By Dean Weingarten
Arizona – -(Ammoland.com)- In St. Louis, Missouri, before Ferguson, the police arrested an 18-year-old on gun and drug charges. An officer turned off the dashcam video of the event, and because of that, the prosecutor dropped all charges.
Watch the video below:
From kfor.com: Police drop gun charge because of video.
Police say they found marijuana and a loaded handgun in Bufford’s pocket. The police report says an officer noticed it before the tazing and announced, “He has a gun.” The report continues, “In an attempt to prevent (Bufford) from reaching the weapon, (an officer) administered one foot strike.”
Schwartz said, “You didn’t hear anything, you didn’t see anything about a gun and that`s because it didn’t happen.”
The prosecutor dropped the charges against Bufford, after seeing the police dash cam tape. The original charges included “unlawful use of a weapon.”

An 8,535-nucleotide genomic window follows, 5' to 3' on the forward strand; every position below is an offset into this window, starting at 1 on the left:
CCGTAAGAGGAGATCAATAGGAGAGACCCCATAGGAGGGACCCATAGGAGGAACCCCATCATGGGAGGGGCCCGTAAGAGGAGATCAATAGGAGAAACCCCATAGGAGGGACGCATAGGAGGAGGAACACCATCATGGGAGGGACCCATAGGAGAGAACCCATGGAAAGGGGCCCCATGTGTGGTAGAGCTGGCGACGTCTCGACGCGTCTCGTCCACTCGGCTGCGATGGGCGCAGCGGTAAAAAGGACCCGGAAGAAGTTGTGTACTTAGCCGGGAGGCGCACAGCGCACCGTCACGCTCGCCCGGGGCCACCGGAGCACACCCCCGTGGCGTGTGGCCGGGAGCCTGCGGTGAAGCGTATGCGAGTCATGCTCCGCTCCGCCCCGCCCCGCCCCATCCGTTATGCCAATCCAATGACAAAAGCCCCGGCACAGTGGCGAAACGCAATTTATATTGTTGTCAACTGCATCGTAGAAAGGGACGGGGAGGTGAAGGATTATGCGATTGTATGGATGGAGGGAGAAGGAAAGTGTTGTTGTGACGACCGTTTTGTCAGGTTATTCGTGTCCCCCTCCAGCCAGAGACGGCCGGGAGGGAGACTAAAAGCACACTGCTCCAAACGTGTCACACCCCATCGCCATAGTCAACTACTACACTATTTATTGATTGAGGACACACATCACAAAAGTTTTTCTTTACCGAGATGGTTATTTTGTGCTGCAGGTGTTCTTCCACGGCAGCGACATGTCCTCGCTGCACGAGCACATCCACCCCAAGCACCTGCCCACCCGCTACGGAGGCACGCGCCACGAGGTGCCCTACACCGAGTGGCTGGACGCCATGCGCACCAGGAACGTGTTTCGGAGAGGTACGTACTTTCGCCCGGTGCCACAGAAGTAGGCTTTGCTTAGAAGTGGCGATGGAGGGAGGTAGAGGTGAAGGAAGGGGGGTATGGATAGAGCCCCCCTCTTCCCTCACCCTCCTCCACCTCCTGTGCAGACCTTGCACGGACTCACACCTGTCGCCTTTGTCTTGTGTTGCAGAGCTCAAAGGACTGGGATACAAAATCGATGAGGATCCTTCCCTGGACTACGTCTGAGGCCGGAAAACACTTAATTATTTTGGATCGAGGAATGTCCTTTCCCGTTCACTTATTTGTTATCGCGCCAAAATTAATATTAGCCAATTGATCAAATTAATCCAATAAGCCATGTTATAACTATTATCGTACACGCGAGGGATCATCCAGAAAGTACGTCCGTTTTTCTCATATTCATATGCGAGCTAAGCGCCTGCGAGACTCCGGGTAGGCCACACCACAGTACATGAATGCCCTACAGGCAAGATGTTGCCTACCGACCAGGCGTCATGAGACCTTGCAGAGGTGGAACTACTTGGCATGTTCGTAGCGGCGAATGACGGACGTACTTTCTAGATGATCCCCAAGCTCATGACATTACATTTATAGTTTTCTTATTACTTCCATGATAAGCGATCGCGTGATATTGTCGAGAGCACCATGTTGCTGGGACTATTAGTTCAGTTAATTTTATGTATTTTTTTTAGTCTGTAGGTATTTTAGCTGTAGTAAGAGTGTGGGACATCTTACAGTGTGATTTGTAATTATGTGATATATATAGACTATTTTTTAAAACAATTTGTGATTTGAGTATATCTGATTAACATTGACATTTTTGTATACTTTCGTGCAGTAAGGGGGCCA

In this article from stltoday.com, the police are reported as finding two cartridges in the passenger’s pocket, and a Kel-Tec 9mm with four rounds in the magazine and one in the chamber, in Bufford’s pocket. Buford was 18 at the time.
He was then handcuffed, and Binz recovered a Kel-Tec 9mm semi-automatic pistol with four rounds in the magazine and one in the chamber. It has a capacity of 11.
It appears the gun was real, and was being carried illegally.
The police report says the passenger told officers the gun and marijuana both belonged to Bufford. An investigation of whether the men had fired shots earlier was “inconclusive.”
Cameras are making police follow procedures more closely. In this case, I suspect the charges would have stood up, if the officer had not turned off the dashcam.
c2014 by Dean Weingarten: Permission to share is granted when this notice is included. Link to Gun Watch
About Dean Weingarten;
Dean Weingarten has been a peace officer, a military officer, was on the University of Wisconsin Pistol Team for four years, and was first certified to teach firearms safety in 1973. He taught the Arizona concealed carry course for fifteen years until the goal of constitutional carry was attained. He has degrees in meteorology and mining engineering, and recently retired from the Department of Defense after a 30 year career in Army Research, Development, Testing, and Evaluation.